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Thursday's papers: Budget blues, high school woes

Thursday’s papers attempt to decipher Finance Minister Alexander Stubb’s maiden draft budget, which he unveiled on Wednesday. Dailies focus particularly on where the axe will fall next year and government’s burgeoning debt. There’s also bad news for next year’s crop of high school freshmen, in the form of a revised curriculum that brings with it new and costly text books.

 Alexander Stubb esittelee vuoden 2016 budjettiehdotusta Helsingissä.
Finance Minister Alexander Stubb during his maiden budget presentation on Wednesday. Image: Mikko Stig / Lehtikuva

Helsingin Sanomat, the country’s most widely read paper, offers a comprehensive look at the Finance Ministry's framework budget and where it's likely to hit hardest. It notes that in spite of income-based tax breaks, an increase in unemployment insurance contributions effectively means that some workers will still feel the pinch. In this case it’s likely to be high income earners pocketing above 50,000 euros annually.

The paper writes that the outcome is contrary to what the government outlined in its roadmap coming into office. According to that programme, income taxes would not increase for any income group. Conceding that big earners would feel some taxation heat next year, the Finance Ministry estimated that the axe would fall on persons earning in excess of 100,000 euros annually.

On the flip side of the coin, the taxpayers' association estimated that middle income earners who are paid around 3,000 euros monthly would see a slightly lower income tax rate – some 0.2 percentage points less.

A little here, a little there

In an effort to balance state coffers, the paper reports, government will implement spending cuts to the tune of 900 million euros next year. The belt-tightening will see spending on education fall by 210 million euros, development aid by 200 million euros, and health insurance compensation by 70 million euros.

Municipalities will also feel the pain of additional austerity in 2016, as central government forks out less money for specialist health care, elder care services and early childhood education. On the other hand government has planned to step up spending on family and patient home care, the defence forces and internal security by 85, 50 and 50 million euros respectively.

Borrowing our way out of recession?

Tabloid daily Ilta Sanomat meanwhile, probes the increase in central government debt to over 100 billion euros next year, according to Finance Ministry’s estimates, compared to around 75 billion in 2010 and 96 billion in 2014. All the same, the government plans to take on more debt. The paper asked Finance Minister Alexander Stubb why.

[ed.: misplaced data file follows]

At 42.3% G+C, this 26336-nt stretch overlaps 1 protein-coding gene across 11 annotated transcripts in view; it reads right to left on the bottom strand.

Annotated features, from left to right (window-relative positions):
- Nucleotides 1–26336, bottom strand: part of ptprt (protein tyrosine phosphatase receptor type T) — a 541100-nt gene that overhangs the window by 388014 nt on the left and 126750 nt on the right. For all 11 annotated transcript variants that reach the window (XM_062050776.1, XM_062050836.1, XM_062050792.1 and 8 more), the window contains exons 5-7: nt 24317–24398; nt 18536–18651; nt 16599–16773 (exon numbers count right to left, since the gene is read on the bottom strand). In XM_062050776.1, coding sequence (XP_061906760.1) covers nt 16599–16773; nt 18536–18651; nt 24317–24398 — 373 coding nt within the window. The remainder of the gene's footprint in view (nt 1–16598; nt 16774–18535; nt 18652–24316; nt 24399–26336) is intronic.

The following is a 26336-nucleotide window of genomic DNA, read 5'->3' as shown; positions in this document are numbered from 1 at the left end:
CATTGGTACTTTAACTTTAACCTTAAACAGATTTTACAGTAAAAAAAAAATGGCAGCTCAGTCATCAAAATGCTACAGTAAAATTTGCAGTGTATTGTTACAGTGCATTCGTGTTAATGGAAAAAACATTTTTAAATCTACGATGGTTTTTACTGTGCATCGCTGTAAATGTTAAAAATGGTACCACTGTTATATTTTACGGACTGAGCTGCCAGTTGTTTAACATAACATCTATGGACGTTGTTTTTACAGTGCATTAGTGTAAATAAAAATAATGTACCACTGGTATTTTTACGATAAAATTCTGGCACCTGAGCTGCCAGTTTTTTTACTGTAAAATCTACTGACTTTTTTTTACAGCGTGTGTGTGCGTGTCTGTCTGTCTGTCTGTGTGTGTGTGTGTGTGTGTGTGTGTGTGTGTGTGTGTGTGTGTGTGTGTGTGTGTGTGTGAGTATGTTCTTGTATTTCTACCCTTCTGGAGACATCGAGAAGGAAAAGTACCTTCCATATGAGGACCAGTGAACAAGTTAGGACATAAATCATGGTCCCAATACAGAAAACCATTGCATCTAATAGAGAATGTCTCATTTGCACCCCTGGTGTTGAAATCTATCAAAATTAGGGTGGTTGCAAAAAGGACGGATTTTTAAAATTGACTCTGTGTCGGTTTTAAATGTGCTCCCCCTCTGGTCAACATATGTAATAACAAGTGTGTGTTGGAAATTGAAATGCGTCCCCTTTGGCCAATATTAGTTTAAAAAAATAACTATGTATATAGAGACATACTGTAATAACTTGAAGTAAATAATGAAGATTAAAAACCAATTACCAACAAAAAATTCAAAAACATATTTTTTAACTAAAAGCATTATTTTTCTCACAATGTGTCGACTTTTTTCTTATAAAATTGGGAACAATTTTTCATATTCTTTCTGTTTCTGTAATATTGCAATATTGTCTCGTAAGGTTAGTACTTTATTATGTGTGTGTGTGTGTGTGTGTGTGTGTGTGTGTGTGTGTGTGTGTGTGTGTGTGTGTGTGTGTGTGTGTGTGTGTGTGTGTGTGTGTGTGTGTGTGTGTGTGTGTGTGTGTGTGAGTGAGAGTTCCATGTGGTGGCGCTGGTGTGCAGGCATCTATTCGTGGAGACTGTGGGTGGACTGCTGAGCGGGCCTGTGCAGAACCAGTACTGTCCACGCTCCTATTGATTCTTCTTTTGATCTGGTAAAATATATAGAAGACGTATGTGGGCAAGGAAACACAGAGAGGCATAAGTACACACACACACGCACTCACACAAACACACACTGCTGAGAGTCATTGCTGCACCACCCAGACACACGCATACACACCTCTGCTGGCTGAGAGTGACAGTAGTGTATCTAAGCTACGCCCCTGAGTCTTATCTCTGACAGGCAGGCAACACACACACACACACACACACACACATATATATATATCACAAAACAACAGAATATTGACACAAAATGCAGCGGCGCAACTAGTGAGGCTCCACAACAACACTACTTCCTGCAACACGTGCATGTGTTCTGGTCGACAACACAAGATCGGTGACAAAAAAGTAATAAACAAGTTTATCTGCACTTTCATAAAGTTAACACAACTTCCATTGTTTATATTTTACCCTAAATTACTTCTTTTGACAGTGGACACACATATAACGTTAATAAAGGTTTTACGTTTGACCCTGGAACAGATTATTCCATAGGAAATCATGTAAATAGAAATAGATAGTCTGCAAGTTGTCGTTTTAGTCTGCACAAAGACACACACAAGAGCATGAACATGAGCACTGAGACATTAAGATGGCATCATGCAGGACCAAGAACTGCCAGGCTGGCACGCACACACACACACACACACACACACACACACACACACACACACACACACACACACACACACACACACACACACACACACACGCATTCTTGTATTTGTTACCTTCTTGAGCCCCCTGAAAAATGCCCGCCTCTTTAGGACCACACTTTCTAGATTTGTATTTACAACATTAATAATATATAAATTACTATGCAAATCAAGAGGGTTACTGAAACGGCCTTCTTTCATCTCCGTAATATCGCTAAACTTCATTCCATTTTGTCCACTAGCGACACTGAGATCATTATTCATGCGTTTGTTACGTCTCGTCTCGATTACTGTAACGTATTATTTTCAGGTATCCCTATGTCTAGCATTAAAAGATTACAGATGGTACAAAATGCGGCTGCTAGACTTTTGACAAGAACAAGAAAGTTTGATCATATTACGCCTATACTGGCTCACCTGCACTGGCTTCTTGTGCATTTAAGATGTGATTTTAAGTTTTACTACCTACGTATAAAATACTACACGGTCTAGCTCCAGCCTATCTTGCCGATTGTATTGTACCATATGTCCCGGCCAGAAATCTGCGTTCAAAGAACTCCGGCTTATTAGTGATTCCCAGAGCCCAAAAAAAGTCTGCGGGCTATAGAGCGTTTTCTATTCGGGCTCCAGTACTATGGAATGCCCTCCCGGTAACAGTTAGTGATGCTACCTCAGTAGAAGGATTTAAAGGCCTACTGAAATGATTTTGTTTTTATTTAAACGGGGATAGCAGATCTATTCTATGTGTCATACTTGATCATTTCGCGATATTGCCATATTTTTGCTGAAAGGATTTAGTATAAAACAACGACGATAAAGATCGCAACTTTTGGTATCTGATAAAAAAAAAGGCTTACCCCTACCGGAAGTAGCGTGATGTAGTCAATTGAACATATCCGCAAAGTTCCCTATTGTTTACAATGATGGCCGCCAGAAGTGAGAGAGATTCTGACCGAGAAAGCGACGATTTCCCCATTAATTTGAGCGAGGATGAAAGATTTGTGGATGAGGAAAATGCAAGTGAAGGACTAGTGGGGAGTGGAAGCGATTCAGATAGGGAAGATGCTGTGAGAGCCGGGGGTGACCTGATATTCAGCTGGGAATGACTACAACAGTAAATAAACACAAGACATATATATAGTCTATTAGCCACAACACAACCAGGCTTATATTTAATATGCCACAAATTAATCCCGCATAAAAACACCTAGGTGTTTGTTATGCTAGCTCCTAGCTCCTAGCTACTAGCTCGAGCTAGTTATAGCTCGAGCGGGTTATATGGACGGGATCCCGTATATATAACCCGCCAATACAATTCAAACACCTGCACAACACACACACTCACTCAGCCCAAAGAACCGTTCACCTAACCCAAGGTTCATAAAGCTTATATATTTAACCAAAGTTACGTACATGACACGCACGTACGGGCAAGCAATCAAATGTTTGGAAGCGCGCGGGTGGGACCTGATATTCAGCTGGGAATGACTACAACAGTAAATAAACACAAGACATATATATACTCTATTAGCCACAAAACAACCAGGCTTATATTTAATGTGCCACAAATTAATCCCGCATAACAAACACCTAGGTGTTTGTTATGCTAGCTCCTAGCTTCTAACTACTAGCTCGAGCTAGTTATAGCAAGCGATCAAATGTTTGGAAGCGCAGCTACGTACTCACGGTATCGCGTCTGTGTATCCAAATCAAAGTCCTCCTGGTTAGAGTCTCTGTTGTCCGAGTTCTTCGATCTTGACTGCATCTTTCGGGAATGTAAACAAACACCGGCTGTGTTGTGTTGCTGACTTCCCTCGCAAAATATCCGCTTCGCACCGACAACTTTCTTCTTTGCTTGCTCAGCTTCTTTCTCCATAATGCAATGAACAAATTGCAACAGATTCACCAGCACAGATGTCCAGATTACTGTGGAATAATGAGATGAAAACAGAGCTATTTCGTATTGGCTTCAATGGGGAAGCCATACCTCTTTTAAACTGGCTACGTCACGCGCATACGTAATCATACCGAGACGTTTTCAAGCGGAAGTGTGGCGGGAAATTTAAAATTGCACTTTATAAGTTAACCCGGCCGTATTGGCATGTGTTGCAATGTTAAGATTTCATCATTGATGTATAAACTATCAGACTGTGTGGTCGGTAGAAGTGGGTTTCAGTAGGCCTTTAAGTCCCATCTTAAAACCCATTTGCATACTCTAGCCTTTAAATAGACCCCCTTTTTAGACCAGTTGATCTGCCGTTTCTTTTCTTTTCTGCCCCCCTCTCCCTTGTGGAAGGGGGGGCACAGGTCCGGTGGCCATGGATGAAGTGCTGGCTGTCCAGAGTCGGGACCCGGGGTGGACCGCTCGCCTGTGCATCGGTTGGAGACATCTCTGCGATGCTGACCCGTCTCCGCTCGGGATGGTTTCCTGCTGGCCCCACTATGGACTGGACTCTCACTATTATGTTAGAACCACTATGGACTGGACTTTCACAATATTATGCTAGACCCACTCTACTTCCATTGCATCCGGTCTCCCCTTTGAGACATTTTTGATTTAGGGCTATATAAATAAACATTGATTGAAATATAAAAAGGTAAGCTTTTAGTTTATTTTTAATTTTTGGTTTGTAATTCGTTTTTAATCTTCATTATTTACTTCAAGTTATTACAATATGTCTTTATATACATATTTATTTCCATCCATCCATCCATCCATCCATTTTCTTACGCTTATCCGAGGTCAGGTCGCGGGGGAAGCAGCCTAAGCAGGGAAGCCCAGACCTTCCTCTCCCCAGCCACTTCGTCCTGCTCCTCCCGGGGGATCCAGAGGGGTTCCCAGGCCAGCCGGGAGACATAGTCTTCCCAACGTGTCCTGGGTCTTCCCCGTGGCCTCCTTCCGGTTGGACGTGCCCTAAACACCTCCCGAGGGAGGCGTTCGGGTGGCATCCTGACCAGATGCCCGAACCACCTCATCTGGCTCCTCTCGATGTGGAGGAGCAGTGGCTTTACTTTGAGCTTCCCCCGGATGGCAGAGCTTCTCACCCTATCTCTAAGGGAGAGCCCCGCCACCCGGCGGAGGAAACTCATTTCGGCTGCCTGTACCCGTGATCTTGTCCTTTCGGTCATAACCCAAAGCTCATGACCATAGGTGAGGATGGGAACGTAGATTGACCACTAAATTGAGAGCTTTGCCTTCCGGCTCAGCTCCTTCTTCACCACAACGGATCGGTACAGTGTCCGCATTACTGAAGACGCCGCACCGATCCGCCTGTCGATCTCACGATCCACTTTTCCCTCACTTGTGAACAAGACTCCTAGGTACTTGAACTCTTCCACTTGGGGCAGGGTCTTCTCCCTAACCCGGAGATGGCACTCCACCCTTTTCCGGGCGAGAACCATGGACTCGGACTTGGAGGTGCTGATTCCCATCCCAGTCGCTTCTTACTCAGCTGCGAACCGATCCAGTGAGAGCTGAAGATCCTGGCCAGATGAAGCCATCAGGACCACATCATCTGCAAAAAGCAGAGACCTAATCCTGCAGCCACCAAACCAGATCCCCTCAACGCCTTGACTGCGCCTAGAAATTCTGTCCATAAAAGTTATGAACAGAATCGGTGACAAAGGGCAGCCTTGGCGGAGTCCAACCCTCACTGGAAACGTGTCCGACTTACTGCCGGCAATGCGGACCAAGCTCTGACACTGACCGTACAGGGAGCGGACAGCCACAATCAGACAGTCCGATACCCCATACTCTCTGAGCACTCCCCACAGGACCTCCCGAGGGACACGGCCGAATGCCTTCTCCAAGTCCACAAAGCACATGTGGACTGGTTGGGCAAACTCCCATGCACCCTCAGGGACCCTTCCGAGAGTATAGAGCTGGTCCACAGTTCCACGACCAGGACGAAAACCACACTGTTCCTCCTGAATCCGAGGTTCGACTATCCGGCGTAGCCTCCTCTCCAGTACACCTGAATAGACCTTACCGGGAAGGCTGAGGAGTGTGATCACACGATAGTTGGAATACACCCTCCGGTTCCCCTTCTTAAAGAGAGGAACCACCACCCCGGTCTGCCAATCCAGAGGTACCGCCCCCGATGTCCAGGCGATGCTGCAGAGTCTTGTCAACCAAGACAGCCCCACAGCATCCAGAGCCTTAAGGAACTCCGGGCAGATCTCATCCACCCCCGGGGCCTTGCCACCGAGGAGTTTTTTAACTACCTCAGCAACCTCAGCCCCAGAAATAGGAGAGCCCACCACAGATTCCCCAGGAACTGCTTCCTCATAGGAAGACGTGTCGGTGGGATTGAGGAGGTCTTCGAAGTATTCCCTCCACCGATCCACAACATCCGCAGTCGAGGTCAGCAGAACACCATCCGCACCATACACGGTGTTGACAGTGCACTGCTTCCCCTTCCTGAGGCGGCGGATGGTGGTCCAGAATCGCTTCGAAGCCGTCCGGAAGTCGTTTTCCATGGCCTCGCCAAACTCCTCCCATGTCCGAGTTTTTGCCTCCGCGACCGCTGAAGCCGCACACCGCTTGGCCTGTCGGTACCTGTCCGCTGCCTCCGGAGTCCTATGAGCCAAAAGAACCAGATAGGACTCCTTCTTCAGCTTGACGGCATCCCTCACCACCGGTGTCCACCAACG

"The reason that we are borrowing more than last year, and this is unfortunately a normal development, is because the economic situation has deteriorated even further. In practice this means that our economic growth and output have stalled," Stubb explained.

"We had to make a calculated choice, in other words, 450 million euros of earned income deductions, which in practice means that workers get more money in their pockets, particularly low- and middle-income earners. In this way we can boost purchasing power," he added.

No pain, no gain

Coming off the presses in bustling Tampere, daily Aamulehti reports that education authorities will overhaul the curriculum for the country’s upper secondary schools from next year. The revamp will provide new content and teaching goals for educators with a view to ensuring consistency, quality, equality and legal protection for learners. The move will coincide with a reform of the primary education system, also due to come into force from August 2016.

However the paper reports that the education reforms could bite new high school students hard. In many cases students try to recycle used books from friends and family members or the second-hand market. However an entirely new syllabus could see learners and their parents forking out up to 1,800 euros for all-new text books, compared to between 1,000 and 1,300 for used texts.

The changes also mean that this year’s students who’ve invested in new or used text books will not be able to recover what they’ve spent by offloading their old books to incoming freshmen.

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